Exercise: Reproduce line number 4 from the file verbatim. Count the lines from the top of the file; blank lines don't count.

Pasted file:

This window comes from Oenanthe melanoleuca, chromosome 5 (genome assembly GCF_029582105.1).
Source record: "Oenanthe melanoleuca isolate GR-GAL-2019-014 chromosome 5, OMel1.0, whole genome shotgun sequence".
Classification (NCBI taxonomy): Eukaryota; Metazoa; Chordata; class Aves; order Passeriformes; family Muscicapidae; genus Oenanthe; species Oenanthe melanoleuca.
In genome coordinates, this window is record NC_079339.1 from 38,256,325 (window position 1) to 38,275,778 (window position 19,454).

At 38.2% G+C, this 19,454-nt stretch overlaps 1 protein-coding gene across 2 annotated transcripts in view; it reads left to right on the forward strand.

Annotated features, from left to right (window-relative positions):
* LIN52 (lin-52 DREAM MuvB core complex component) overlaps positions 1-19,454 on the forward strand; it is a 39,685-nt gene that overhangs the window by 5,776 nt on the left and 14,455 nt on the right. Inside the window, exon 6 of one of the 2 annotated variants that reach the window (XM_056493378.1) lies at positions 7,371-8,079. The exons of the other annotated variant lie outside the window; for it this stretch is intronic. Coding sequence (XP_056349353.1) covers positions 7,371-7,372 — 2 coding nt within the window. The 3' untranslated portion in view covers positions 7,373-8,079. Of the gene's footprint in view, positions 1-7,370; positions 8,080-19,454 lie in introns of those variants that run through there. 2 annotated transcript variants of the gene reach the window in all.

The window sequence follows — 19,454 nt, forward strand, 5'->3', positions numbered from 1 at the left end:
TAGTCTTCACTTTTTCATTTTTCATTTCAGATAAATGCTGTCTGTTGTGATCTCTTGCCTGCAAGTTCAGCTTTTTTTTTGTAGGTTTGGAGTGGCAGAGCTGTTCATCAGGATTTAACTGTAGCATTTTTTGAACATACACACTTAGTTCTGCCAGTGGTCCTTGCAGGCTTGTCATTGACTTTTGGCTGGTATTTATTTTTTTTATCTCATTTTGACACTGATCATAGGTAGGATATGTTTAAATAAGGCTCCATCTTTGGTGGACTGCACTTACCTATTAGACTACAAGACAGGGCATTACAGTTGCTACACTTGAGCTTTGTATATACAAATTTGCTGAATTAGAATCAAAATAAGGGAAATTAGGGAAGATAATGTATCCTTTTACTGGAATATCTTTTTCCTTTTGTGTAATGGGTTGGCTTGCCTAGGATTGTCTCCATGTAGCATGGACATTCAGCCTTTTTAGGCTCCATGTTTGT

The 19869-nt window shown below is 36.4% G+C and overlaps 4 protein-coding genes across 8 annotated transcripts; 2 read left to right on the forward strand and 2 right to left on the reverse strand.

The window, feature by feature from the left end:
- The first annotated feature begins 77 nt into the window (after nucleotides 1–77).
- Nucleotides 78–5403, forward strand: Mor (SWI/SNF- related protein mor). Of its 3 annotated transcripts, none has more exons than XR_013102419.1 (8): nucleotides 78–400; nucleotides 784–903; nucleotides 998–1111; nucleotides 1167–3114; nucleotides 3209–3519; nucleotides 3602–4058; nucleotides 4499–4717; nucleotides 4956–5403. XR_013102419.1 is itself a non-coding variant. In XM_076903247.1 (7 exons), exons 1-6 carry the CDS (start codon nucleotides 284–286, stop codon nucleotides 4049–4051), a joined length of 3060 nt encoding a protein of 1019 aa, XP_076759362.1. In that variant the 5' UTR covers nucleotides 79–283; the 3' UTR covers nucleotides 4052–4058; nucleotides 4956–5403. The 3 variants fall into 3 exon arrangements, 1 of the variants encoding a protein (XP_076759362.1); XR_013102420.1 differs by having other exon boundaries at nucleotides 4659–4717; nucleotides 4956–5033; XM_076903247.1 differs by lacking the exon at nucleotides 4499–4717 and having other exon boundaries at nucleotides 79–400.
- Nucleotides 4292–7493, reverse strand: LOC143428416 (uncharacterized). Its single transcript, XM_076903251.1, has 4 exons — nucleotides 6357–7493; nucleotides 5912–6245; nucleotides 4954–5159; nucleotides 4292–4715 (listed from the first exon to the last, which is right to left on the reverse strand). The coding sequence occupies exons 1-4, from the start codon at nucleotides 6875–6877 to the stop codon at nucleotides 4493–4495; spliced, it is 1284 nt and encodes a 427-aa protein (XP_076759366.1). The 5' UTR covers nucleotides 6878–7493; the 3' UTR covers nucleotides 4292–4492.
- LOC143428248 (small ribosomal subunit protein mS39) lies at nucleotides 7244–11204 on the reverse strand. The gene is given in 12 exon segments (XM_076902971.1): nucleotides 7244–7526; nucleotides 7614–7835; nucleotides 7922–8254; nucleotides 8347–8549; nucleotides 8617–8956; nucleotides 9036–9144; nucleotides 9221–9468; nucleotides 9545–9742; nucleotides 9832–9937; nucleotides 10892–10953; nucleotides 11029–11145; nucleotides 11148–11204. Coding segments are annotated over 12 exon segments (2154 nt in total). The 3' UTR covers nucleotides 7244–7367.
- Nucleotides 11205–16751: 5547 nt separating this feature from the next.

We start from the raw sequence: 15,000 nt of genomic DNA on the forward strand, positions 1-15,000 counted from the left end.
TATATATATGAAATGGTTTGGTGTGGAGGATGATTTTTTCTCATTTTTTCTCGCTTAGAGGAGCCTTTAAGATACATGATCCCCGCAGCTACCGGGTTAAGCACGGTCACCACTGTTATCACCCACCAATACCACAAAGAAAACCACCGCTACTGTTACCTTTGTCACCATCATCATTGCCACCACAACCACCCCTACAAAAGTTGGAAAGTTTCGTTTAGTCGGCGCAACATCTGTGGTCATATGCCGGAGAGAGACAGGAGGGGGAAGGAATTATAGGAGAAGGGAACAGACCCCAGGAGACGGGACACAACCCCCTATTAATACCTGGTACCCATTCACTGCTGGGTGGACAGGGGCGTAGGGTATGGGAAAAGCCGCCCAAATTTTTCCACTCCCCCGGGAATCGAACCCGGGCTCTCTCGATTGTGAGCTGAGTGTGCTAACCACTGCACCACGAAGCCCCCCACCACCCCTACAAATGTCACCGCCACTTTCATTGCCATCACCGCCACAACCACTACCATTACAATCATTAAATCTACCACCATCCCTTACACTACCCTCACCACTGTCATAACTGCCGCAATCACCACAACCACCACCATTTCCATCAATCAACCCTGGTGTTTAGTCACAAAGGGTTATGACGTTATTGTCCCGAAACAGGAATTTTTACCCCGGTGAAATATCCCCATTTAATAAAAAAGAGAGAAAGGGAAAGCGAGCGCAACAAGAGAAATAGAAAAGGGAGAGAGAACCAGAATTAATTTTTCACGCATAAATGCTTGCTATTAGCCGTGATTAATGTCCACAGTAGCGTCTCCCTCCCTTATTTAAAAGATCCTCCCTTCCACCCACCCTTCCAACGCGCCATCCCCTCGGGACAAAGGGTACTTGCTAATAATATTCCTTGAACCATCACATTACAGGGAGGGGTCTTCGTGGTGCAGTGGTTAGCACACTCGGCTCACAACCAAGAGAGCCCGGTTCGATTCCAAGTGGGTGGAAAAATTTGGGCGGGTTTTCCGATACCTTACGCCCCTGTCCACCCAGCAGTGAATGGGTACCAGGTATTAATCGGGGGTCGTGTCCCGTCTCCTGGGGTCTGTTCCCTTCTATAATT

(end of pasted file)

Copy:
In genome coordinates, this window is record NC_079339.1 from 38,256,325 (window position 1) to 38,275,778 (window position 19,454).